Incorporated as a non-profit organization in 1983, KACLA advocates for the interests of the 1.8 million strong Korean American community. As recent immigrants and members of an ethnic minority group, Korean Americans face many barriers in their pursuit of full and meaningful participation in American society. KAC was established to serve as the vehicle through which to overcome those obstacles. KAC's priorities have remained untouched since inception; advocacy, empowerment, organizing and outreach, education, and multi-generational collaboration. As a bilingual and non-partisan membership organization, KAC has been bridging the inter-generational gap and galvanizing multi-generations of Korean Americans into taking civic action.
One of the major turning points in KAC's history was during the 1992 Los Angeles Riots, when KAC emerged as the voice of the Korean American community. KAC represented the concerns of a community that had been devastated by inner-city violence to mainstream media, elected officials, and government agencies.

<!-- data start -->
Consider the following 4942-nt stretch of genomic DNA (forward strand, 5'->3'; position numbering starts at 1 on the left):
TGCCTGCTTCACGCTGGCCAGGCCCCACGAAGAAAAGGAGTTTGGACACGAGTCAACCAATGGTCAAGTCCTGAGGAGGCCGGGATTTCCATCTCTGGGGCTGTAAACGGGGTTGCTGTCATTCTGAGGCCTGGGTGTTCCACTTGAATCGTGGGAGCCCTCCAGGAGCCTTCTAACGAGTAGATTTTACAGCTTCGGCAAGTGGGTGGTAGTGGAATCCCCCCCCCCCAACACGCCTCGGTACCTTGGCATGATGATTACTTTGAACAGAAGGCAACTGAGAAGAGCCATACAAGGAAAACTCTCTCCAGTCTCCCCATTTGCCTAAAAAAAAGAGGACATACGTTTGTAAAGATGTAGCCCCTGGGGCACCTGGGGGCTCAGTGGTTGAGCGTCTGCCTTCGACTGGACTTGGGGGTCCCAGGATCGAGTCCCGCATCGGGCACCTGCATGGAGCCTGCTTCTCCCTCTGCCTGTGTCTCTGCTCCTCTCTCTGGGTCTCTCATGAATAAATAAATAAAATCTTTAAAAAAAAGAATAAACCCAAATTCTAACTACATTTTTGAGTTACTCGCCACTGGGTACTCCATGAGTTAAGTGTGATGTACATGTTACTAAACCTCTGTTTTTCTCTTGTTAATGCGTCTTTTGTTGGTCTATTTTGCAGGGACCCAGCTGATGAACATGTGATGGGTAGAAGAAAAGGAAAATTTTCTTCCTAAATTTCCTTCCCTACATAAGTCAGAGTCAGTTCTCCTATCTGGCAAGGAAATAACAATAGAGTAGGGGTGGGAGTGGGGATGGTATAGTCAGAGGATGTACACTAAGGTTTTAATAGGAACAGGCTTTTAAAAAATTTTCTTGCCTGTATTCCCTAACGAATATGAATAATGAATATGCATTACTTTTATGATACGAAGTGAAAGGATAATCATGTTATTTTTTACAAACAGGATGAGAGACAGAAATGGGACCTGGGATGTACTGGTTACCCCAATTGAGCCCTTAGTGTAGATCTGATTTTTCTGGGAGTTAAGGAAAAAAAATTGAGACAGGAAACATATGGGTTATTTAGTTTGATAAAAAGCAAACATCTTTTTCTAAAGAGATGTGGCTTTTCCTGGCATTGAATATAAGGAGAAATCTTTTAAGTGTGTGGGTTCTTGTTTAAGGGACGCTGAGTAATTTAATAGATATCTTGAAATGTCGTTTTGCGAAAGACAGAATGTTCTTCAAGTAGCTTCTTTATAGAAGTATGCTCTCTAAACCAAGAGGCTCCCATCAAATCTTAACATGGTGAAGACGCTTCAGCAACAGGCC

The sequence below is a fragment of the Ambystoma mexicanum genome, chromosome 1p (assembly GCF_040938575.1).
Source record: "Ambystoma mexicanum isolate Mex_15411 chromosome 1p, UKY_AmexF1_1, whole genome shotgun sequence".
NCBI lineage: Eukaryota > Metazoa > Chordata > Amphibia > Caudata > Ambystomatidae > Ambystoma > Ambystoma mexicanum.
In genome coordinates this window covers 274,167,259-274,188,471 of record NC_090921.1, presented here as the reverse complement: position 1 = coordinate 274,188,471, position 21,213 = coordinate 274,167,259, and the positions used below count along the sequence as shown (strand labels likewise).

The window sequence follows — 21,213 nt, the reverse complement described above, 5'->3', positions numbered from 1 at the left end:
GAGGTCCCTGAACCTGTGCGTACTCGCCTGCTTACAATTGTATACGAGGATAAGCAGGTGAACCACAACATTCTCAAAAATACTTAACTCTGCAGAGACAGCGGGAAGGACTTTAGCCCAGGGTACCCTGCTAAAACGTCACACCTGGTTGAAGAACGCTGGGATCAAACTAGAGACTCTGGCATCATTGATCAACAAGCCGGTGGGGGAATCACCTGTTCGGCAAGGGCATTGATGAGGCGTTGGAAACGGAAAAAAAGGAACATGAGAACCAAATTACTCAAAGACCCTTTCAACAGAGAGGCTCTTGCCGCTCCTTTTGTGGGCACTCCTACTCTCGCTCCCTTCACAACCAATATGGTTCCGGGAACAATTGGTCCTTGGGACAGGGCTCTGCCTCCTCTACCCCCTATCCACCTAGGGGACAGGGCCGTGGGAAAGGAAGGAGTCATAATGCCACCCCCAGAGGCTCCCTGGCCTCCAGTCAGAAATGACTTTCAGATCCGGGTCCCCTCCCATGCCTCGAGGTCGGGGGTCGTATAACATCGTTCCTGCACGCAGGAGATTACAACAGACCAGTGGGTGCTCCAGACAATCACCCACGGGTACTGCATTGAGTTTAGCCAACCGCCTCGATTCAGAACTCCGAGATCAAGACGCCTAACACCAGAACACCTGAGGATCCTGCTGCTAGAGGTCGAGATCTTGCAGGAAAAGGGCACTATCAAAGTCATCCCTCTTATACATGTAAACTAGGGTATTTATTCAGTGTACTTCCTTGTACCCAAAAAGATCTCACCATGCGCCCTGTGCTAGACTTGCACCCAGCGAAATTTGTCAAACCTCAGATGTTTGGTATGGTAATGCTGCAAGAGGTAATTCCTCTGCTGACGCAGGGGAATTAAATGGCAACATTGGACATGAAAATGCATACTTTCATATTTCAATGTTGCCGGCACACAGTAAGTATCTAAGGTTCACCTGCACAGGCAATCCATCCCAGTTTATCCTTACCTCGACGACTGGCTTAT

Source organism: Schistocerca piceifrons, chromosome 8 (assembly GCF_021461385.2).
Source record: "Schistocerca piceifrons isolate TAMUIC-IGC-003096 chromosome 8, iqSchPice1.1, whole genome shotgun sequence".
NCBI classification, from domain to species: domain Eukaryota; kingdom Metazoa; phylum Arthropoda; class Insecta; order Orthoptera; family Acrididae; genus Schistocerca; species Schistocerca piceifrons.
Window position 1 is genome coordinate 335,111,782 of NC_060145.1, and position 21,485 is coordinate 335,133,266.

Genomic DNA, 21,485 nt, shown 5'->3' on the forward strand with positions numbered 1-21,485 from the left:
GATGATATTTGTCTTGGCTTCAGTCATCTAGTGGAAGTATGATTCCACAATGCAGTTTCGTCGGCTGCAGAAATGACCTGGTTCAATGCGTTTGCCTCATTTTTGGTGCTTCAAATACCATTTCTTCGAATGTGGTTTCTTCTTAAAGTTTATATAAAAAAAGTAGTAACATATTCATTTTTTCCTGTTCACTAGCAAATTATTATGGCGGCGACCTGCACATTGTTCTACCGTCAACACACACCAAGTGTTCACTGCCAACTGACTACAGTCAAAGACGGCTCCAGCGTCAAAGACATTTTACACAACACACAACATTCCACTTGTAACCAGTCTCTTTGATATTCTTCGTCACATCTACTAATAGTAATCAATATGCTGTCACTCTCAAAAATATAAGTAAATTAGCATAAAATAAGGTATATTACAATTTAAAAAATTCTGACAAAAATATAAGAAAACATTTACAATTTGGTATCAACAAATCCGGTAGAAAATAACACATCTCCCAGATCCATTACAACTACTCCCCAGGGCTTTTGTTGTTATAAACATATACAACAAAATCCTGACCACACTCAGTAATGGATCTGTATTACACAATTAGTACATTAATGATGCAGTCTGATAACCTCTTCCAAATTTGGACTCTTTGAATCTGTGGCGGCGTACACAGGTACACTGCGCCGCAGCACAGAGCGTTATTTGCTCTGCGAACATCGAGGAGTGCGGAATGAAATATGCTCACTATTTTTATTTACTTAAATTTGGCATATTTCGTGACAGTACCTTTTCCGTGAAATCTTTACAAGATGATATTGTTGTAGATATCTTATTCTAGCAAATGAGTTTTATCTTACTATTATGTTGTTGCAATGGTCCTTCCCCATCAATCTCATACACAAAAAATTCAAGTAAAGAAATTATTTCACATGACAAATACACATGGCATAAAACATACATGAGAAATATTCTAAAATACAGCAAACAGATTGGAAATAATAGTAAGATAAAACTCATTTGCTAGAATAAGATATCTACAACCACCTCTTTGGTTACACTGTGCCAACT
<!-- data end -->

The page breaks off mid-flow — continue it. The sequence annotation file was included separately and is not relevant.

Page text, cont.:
Throughout the years, KAC has developed various programs aimed at empowering and educating the community. Over the course of 33 years, KAC has assisted over 40,000 immigrants to become U.S. citizens and registered voters; co-founded the Black Korean Alliance in 1988, and launched the 4.29 Center in 1997 to provide dispute resolution and interethnic outreach; coordinated victims relief efforts after the 1992 Los Angeles Riots; successfully lobbied for bilingual voter registration forms and sample ballots in California; conducted forums, seminars, and workshops on the American political process and pressing social issues; trained more than 800 college students in leadership development and community organizing; and sponsored over 200 college internships. KAC has continued to work closely with government agencies and elected officials to promote more responsive governance and policy making that impact the community. KAC also developed broad coalitions with other ethnic communities around shared concerns.